The year 2017 saw new wine apps, new gadgets, and lots of consolidation. One of the most far-reaching trends is that baby boomers are finally being surpassed by millennials in terms of annual wine consumption. In fact, older boomers are starting to sell off their cellars, creating opportunity for those who want to go back in time and relive the ’60s in a whole new way. But 2017 held many other stories, too. Here are 10 deserving of mention.
Milla Handley retires. When I read the press release announcing the official baton-passing of Handley Cellars to Milla’s daughter, Lulu, and to winemaker Randy Schoch, I shed a tear. A farmer, mentor, and trailblazer to her core, Milla helped put Anderson Valley (Mendocino County, Calif.) on the map with her love of Alsatian whites and magical Pinots. To me, she will always be “The Maypole of Anderson Valley.”
Calera purchased by Duckhorn. This was a sucker punch in the stomach for me. Calera winemaker Josh Jensen is one of my top heroes in the wine world: his Pinots, eccentricity and work ethic blew my mind. He’s the reason I got into this crazy business. I once named a company after his winery. A visit to Calera (in Hollister, Calif.) should be on your bucket list.
Gallo buys Germain Robin. When the country’s largest winery snatches up iconic brands, as it did with Talbott two years ago, it means to play in the upper echelons. Germain Robin, California’s original premium brandy, made in Ukiah, Calif., is top drawer.
Chateau Ste. Michelle celebrates 50 years. This ubiquitous mainstay brand can be found on wine lists nationwide, and its Rieslings are a standard of measure. At nearly 3 million cases annually, this Washington state winery still makes wines that taste anything but mass-produced. Here’s to another 50 years.
Wine and weed. Although the two entities have co-existed (somewhat contentiously) for years in California’s Mendocino County, legalization of recreational cannabis has everyone statewide wondering how they’ll duke it out. The conversation has gone from the speculative to the inevitable.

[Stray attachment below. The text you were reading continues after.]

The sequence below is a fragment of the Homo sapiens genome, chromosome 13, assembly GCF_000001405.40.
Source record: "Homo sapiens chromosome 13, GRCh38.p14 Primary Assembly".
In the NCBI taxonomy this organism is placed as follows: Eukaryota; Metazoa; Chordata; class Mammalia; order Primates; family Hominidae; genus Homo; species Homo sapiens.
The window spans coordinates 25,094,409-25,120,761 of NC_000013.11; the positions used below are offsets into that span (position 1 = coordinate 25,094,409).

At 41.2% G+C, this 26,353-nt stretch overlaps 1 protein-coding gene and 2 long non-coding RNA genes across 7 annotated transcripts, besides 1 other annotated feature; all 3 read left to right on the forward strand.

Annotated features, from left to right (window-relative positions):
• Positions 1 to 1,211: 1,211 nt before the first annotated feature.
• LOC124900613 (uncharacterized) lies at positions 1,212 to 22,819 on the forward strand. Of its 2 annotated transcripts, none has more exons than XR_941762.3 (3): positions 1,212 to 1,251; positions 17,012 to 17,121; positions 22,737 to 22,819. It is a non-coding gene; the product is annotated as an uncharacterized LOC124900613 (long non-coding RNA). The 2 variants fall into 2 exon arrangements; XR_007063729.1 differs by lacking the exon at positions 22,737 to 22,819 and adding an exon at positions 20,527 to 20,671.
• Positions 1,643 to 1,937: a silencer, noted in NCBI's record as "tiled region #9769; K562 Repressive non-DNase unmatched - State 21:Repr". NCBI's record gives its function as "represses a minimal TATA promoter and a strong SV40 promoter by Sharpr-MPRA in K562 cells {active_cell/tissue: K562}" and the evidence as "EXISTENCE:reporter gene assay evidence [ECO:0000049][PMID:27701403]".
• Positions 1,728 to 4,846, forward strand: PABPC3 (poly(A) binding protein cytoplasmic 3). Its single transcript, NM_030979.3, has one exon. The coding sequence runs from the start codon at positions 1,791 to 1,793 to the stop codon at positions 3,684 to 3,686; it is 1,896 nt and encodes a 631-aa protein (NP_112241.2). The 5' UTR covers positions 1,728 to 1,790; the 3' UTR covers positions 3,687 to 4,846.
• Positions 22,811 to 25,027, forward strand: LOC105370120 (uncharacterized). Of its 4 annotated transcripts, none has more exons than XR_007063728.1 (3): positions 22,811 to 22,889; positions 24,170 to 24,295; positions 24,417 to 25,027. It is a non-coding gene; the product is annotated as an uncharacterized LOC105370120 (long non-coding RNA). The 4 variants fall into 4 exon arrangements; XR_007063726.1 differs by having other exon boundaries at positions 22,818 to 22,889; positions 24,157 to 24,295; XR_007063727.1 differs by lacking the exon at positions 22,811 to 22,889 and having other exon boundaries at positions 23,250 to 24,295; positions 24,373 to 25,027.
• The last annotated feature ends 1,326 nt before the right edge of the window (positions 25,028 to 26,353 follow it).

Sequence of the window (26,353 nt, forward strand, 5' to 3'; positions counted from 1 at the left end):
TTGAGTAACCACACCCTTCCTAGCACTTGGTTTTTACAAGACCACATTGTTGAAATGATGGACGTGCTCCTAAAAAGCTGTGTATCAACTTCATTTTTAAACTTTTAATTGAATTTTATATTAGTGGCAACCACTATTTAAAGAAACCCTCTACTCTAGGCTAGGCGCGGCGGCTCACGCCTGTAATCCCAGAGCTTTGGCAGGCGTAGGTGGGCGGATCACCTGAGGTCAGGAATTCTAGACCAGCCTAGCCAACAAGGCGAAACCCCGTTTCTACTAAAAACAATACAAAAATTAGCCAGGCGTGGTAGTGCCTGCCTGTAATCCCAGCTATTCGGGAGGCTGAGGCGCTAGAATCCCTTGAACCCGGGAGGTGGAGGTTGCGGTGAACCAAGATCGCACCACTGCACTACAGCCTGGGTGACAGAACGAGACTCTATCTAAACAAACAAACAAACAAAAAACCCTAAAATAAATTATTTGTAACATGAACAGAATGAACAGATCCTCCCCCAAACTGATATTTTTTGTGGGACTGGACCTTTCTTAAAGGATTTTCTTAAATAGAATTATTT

Charles Smith creates “Wines of Substance.” Cunning move by this Washington-based rock-turned-wine-star: Sell off your core darlings to Constellation Brands to fund the production of exceptional wines at price points affordable to everyone around the globe. If anyone can do it, Smith can. He could succeed in a way Franzia cannot.
Premium wine in cans. Winemaker Allan Green (founder of Greenwood Ridge in Philo, Calif.) has been collecting wine cans for decades. This year, he’s added more to his collection than ever, including AL, a premium Monterey County (Calif.) Sauvignon Blanc from high-end producer Wrath Wines.
Rosé on fire. It’s not just for breakfast or summer sipping anymore. In fact, it’s the perfect holiday go-to wine. Two wine competitions I judged this year were won by rosés, while others added a Best Rosé category for the first time.
Chilling Pinots and lighter reds. With the earth having one giant hot flash after another, the concept of “cellar temperature” has gone the way of, well, the cellar (or, more to the point, the cave). I’ve always chilled Pinot, Grenache, and even Sangiovese before serving, and the trend is catching on.
Drinking Champagne from a white wine glass. Despite violating every somm service protocol, you will not be struck dead for using improper stemware. A white wine glass can accentuate sparkling’s depth, especially with pet nat, another “on fire” category. But, come the holidays, give me a hollow-stemmed crystal coupe so I can watch the bubbles roar up and down like snowflakes in a downdraft. Prosit!